Where did we go wrong in Somalia? Let us count the ways

SO NOW that American soldiers are dragged through the streets of Mogadishu and at least a dozen American soldiers are killed in only one sunny weekend on the tropical coast of your friendly Indian Ocean, is there any lesson to be gained by the Great Humanitarian Somalia Campaign of 1993?

Yes, there is. It is that the United States should abandon all the fuzzy, imprecise, well-meaning policies of humanitarian intervention, multilateralism and multinational peacekeeping and return to traditional policies of self-interest backed up by overwhelming and unmistakable American and American-led force.


Sound harsh, cynical? To the contrary, policies of self-interest have incorporated within them factors of control that, in the end, make them genuinely humanitarian, idealistic and (never to be underestimated) successful.

There may well come a time when humanitarian intervention of the genre practiced in that quintessentially unimportant "country" of Somalia will indeed be possible -- and plausible. But humankind has not evolved to that point yet.


Instead, at this supreme moment of the Cold War's end, when an entire new world of one sort or another is inexorably coming into being, the United States, the pivotal power for all change, is experimenting with theoretical approaches to power that are failing everywhere.

And the answer to this wonderful fall weekend in historic Mogadishu, with all its smiling and grateful people? President Clinton is sending in 200 more American troops and some heavy weaponry. Now, that is surely going to scare the very wits out of all those bloodthirsty Somalis who are parading American dead up and down their miserable streets!

What went wrong in Somalia? Let us count the ways:

First, eschewing every rule of self-interest, by which, when truly obeyed, nations seldom go wrong because capacity is balanced by need, we should never have gone into Somalia. But President Bush, pushed by Gen. Colin Powell and his faulty idea of "no more Vietnams," got us into Somalia basically so we would not go into Bosnia.

Ironically, as history will show, Bosnia was the (General Powell's key words) "doable" war, because it could have been turned around easily by the use of advanced weapons against artillery, whereas Somalia was the Vietnam-style quicksand of anti-foreigner passions.

Then you had U.N. Secretary-General Boutros Boutros-Ghali. A fine Egyptian diplomat, Mr. Boutros-Ghali was and is nevertheless an impassioned "Third Worlder." His entire diplomatic life has been devoted to working in the developing countries, particularly in Africa. It was he who goaded and shamed Washington into going into Somalia because Bosnia was a "white man's war." American self-interest and regional responsibility thereby flew out the windows of the White House, pushed by guilt and confusion over doing nothing in Bosnia. In addition, Boutros-Ghali has a personal vendetta against Gen. Mohammed Aidid because of earlier humiliations in Somalia.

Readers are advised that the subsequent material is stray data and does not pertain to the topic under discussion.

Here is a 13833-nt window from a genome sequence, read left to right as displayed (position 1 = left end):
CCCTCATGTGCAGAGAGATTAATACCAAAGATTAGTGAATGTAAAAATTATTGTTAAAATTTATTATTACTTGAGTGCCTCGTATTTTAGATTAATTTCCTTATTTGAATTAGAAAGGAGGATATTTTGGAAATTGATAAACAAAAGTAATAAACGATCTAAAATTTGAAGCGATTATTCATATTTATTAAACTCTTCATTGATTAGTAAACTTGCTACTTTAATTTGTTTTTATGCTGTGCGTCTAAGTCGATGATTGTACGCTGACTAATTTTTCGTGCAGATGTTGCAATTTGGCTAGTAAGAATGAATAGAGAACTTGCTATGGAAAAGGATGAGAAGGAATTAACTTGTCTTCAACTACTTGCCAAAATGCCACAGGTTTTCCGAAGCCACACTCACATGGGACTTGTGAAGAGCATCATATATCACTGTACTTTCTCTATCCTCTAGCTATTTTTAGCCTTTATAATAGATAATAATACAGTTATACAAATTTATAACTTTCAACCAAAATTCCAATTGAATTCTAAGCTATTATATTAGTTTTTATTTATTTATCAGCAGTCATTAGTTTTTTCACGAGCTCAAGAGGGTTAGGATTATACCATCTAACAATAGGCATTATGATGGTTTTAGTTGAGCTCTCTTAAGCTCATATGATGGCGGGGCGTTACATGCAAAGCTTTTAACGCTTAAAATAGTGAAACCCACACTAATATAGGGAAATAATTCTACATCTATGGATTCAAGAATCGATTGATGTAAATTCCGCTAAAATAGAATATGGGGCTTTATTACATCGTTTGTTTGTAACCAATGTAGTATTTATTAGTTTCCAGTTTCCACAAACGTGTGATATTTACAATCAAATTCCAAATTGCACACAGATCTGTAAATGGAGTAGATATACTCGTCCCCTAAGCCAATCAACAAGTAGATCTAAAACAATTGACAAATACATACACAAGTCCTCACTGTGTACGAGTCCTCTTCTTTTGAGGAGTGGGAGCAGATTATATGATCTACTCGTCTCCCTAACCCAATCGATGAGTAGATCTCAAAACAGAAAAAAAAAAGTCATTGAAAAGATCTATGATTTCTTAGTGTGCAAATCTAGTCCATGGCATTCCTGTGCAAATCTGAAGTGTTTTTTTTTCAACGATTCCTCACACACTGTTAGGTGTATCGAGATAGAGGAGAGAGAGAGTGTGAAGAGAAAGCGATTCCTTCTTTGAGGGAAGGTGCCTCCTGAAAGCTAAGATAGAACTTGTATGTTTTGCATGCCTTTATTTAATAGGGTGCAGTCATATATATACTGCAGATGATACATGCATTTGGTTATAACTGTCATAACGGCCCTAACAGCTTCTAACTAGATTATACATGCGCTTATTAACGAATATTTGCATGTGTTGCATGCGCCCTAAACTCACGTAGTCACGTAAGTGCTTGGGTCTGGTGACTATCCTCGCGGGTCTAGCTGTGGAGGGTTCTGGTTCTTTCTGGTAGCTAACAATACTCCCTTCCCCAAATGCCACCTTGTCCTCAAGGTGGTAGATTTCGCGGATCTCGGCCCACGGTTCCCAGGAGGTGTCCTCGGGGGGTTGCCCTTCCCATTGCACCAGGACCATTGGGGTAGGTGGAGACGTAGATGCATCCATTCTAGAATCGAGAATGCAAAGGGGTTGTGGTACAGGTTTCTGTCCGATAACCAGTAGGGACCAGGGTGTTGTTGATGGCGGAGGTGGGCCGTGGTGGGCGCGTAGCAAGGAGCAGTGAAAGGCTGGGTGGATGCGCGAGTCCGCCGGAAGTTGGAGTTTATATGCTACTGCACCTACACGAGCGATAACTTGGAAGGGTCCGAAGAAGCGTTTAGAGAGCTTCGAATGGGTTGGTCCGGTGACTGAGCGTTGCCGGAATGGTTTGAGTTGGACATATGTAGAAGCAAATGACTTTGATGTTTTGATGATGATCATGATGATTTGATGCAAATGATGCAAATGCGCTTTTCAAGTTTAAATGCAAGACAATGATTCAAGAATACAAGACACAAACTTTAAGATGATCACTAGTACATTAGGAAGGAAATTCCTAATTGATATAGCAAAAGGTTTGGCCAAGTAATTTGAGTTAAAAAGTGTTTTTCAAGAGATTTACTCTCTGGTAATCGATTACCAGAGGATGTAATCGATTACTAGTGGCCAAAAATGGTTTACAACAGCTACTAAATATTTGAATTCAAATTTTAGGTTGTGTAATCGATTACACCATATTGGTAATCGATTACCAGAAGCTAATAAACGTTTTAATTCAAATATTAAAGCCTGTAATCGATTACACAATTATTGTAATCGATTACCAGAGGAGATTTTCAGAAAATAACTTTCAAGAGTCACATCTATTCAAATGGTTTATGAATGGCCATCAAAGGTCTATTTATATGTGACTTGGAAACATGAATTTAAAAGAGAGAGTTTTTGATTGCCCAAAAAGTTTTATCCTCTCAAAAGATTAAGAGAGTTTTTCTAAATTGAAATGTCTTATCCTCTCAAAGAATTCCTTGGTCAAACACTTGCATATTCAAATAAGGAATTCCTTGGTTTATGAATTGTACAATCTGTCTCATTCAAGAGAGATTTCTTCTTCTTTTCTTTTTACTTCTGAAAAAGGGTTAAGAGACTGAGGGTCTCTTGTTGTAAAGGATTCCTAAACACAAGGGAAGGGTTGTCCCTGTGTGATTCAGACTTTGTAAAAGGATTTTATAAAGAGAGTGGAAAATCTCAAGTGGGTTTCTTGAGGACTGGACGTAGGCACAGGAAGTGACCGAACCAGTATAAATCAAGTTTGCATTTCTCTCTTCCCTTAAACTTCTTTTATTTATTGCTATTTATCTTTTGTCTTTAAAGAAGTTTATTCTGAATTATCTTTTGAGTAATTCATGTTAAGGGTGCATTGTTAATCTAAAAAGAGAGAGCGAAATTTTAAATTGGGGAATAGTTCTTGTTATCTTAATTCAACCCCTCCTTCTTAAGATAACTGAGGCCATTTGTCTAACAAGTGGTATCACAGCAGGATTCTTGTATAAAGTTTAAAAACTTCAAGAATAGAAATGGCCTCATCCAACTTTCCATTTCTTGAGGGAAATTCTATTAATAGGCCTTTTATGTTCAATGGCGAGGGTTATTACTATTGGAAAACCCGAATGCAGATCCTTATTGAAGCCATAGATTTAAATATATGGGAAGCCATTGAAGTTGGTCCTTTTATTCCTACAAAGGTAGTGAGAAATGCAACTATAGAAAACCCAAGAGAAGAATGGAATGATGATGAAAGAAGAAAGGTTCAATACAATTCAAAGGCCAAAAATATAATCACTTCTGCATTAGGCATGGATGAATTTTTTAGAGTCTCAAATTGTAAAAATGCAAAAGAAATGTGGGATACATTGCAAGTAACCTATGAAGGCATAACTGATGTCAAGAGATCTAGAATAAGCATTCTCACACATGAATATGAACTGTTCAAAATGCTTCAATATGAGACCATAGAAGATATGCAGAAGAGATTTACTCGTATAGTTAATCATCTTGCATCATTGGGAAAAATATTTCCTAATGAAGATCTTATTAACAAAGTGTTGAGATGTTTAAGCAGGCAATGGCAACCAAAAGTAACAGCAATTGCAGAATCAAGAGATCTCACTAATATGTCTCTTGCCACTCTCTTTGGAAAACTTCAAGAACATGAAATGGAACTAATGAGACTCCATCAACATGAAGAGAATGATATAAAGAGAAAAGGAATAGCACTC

Third, there was no street sense, informed by history, in Pentagon thinking about Somalia. Somalis have always turned viciously against any and all foreigners, with their brutal clan rivalry then becoming the rallying cry for their own kind of "jihad" against the West and the outside world. (Remind you of Vietnam and the failure to recognize that it is nearly impossible to defeat anti-colonial "liberation movements" at their moments of high passion?)

Then you had the constant changing of not only the guard in Somalia but of the rules of the guard. We went from delivering food like an international mailman (which can be done) to building a nation (which cannot be done from outside). Meanwhile, the Clinton people and the peacekeeping thinkers in the United Nations go on experimenting with their heartfelt "geo-theological" concepts in this new world that they are so diligently misforming.


So, what can or should be done now? It's always great to be asked what to do when Paris is burning and you've been trying to get funds for the fire department for 30 years -- but let's try.

First, do not, repeat, do not, send 200 troops. It only makes us look weak. The only thing to do now militarily, for the image of the United States that must be maintained across the world, is to go into Mogadishu swiftly and totally: Really disarm the goons, with that overwhelming force we keep talking about but don't seem to want to deploy.

Second, put aside those favorite concepts that are being chanted in the White House these days -- forget "multilateralism," at least until the world is a more cohesive and better place than it is today -- in favor of an intelligent and thus truly humanitarian use of American power on all levels.

Instead of on the hopeless Somalias, focus American attention on forming new examples of development that will stand as inspiring success stories for the rest of the world. Need examples of the examples? Easy! China was transformed by the great Rim of the Pacific examples: Japan, South Korea, Taiwan, Singapore and Hong Kong. That is the way the world changes, in the industrial hum of such new nations and not in the miserable dust of Mogadishu's streets.

The tragedy of the senseless -- and, yes, they are senseless! -- deaths of Americans in Somalia is that America really could be leading the world to a more hopeful era. Instead, we are wasting and whiling away the greatest power and potential of this century on hopeless theories.

Georgie Anne Geyer is a syndicated columnist.